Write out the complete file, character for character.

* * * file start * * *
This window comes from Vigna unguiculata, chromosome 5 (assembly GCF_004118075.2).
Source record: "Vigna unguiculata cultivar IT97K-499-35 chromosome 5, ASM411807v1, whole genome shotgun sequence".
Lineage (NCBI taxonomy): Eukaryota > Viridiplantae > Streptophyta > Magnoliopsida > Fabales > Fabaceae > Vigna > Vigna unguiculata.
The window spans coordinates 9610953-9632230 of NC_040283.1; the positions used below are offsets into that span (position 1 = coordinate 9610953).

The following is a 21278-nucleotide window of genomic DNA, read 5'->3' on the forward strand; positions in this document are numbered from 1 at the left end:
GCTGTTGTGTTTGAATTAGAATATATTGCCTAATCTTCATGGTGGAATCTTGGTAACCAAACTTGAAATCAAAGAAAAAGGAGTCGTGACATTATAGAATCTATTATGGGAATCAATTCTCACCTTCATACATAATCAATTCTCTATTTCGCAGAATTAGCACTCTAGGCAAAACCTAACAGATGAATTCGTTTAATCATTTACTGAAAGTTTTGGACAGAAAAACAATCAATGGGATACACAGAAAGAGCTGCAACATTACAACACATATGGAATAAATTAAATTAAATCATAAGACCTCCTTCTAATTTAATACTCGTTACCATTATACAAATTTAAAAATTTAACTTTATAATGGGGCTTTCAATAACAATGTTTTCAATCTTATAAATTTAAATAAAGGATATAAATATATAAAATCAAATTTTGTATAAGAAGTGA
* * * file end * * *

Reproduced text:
This window comes from Vigna unguiculata, chromosome 5 (assembly GCF_004118075.2).
Source record: "Vigna unguiculata cultivar IT97K-499-35 chromosome 5, ASM411807v1, whole genome shotgun sequence".
Lineage (NCBI taxonomy): Eukaryota > Viridiplantae > Streptophyta > Magnoliopsida > Fabales > Fabaceae > Vigna > Vigna unguiculata.
The window spans coordinates 9610953-9632230 of NC_040283.1; the positions used below are offsets into that span (position 1 = coordinate 9610953).

The following is a 21278-nucleotide window of genomic DNA, read 5'->3' on the forward strand; positions in this document are numbered from 1 at the left end:
GCTGTTGTGTTTGAATTAGAATATATTGCCTAATCTTCATGGTGGAATCTTGGTAACCAAACTTGAAATCAAAGAAAAAGGAGTCGTGACATTATAGAATCTATTATGGGAATCAATTCTCACCTTCATACATAATCAATTCTCTATTTCGCAGAATTAGCACTCTAGGCAAAACCTAACAGATGAATTCGTTTAATCATTTACTGAAAGTTTTGGACAGAAAAACAATCAATGGGATACACAGAAAGAGCTGCAACATTACAACACATATGGAATAAATTAAATTAAATCATAAGACCTCCTTCTAATTTAATACTCGTTACCATTATACAAATTTAAAAATTTAACTTTATAATGGGGCTTTCAATAACAATGTTTTCAATCTTATAAATTTAAATAAAGGATATAAATATATAAAATCAAATTTTGTATAAGAAGTGA